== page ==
Bill Allen brought development flair to his work

Entrepreneur dies at 80
DeKalb entrepreneur Lecester "Bill" Allen

Credit: Courtesy

Credit: Courtesy

DeKalb entrepreneur Lecester "Bill" Allen

Prominent south DeKalb County businessman and philanthropist Lecester “Bill” Allen played his cards close to the vest. Outside of a small circle of trusted friends, he was not an open book, even eschewing interviews and picture-taking until the last few years of his life.

DeKalb County CEO-elect Lorraine Cochran-Johnson was one of that select number.

She remembers getting a call from Allen in 2018 inviting her to his office to talk, unusual in itself because assistants usually handled his scheduling. Once there, in what she said was an even rarer move, they jumped into his car and drove around as he pointed out land tracts he had amassed. He had become the city of Stonecrest’s largest commercial property owner.

“He said, ‘I want to build housing and I want to build retail. I want to create an amazing community, and there’s no better place to do that than Stonecrest, Georgia,’” she recounted.

Allen distilled his dream of making south DeKalb a booming business hub into the 2021 opening of the New Black Wall Street Market. Allen converted a former Target store into a Bourbon Street-themed market that brought more than 100 Black, minority and women vendors together to sell everything from glitzy fashion apparel to vegan ice cream. The concept’s name is a commemoration of the 1921 racist riot that destroyed Tulsa, Oklahoma’s, original Black Wall Street.

Fostering Black entrepreneurship to give his community a bigger slice of the American dream, increasing the number of Black and women-owned businesses and promoting education were Allen’s lifetime passions, and close associates and family say he moved the needle on all of them.

Allen died June 22 at 80 after a long illness. He’s survived by wife Matty Allen and daughter Dana Millsworth plus various nieces and nephews. Memorial services are being planned.

Raised on a rural Arkansas plantation, Allen built considerable wealth during his years in Michigan, establishing a chain of day care centers and helping create dozens of private charter schools and two colleges across the United States. He gave freely of his earnings, said family and business associates, donating millions to historically Black college and university students.

The executive later began spending most of his time in Atlanta and turned his business and philanthropic focus on the Stonecrest area and south DeKalb County. Allen was pulled in by the metro area’s vibrancy and by a notable boyhood encounter.

“As a kid, he got his first taste of what Black success looked like when he was here for a National FFA Organization conference. He saw African Americans on Sweet Auburn dressed in suits and ties and dresses,” said Matthew Hampton, director of both the Black Wall Street project and Allen’s signature Allen Entrepreneurial Institute. And as Allen noted, “they weren’t going to funerals.”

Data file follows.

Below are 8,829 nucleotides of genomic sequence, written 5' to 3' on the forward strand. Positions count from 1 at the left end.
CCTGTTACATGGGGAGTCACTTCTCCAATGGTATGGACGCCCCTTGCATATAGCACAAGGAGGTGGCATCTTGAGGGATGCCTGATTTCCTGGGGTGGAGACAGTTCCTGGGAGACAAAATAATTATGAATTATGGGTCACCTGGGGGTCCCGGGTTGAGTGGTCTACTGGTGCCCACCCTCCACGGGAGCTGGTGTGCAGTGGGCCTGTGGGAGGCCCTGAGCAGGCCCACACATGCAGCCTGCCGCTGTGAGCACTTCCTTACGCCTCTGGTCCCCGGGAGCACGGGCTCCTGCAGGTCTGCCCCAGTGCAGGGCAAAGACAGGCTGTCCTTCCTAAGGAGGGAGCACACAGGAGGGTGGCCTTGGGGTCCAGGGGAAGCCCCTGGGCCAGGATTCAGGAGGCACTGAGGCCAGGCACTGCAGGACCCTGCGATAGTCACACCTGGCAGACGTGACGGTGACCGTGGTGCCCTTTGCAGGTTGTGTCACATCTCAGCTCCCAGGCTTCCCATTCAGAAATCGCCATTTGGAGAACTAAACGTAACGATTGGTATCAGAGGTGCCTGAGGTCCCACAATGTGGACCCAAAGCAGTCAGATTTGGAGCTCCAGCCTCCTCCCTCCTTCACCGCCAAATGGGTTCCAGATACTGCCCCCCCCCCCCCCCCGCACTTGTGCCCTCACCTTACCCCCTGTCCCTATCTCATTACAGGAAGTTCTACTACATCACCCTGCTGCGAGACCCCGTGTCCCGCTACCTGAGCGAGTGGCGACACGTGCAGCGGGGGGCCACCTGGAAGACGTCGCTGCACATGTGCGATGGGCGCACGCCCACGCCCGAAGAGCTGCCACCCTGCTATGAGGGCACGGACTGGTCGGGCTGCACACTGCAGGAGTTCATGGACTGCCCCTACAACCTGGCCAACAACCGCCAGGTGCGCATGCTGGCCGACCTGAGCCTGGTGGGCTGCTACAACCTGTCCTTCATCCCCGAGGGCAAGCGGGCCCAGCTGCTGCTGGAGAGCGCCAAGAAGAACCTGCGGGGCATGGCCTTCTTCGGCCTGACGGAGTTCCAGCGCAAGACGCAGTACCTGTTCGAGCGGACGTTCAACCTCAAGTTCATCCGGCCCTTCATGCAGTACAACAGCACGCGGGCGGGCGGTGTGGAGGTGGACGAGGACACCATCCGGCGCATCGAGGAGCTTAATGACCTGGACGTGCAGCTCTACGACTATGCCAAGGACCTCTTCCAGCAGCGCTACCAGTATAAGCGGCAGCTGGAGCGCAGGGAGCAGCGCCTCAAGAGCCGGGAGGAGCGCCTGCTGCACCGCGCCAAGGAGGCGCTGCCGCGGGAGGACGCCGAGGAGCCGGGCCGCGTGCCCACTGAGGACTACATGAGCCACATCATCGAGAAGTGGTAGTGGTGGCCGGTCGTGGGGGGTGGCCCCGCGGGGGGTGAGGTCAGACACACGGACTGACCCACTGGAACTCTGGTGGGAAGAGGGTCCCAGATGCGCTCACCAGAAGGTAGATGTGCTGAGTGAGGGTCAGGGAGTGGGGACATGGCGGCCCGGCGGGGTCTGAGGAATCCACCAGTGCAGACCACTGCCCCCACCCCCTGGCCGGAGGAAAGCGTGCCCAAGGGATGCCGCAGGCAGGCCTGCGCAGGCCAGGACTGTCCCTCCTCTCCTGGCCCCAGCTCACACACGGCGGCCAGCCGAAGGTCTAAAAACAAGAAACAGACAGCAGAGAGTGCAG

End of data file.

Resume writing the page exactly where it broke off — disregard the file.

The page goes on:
Allen created the institute to provide coaching and training. Thousands of youthful would-be entrepreneurs and adults took part in intensive programs focusing on skills ranging from how to put a business plan together to developing marketing savvy.

Sometimes, said Cochran-Johnson, who taught there, “we were educating people until the wee hours of the morning.”

Later came The Startup Factory, a business incubator and coworking space for local entrepreneurs. It closed during the pandemic.

He was a day-to-day fighter when it came to putting his plans into action and an expert at knowing how to get a job done while striving for a win-win for all parties.

“He really was about executing and doing something more than just going to another chicken dinner and talking about problems and getting awards,” said Hampton.

Allen’s ability to analyze and problem-solve came into sharp focus during bumps in the road, such as when some tenants at the Black Wall Street Market complained about water leaks and operational issues.

There were differences with Stonecrest officials over delaying approval of the next phase of the Wall Street project, a planned international village and 16-story hotel.

Controversy, challenges, and the day-to-day running of multiple enterprises had his business circle falling back on “Allen-isms” as they came to call them. Examples:

“You will never be extraordinary doing the ordinary. Excellence at a minimum. Money starts in the mind and ends in the pocket.”

Such tutelage became mental bedrock for C.H. Braddy, Allen’s godson and a Clayton County business owner and minister. The lessons sank in so deeply that when he sought to expand his Now Faith Apostolic Ministries a decade ago, he located a property, signed a contract, but found that affordability and potential bank loan approval were sticking points.

Allen offered him two checks totaling close to $2 million to close the deal.

Braddy turned him down.

He told his mentor, “As much as I’d like to say yes, you have instilled in me for years that you have to be bankable.” I said, “I need to be able to go to a bank, and if we’re not ready, we’re not ready.’”

Allen’s reaction? “Well son, I guess you’ve been listening a little bit.”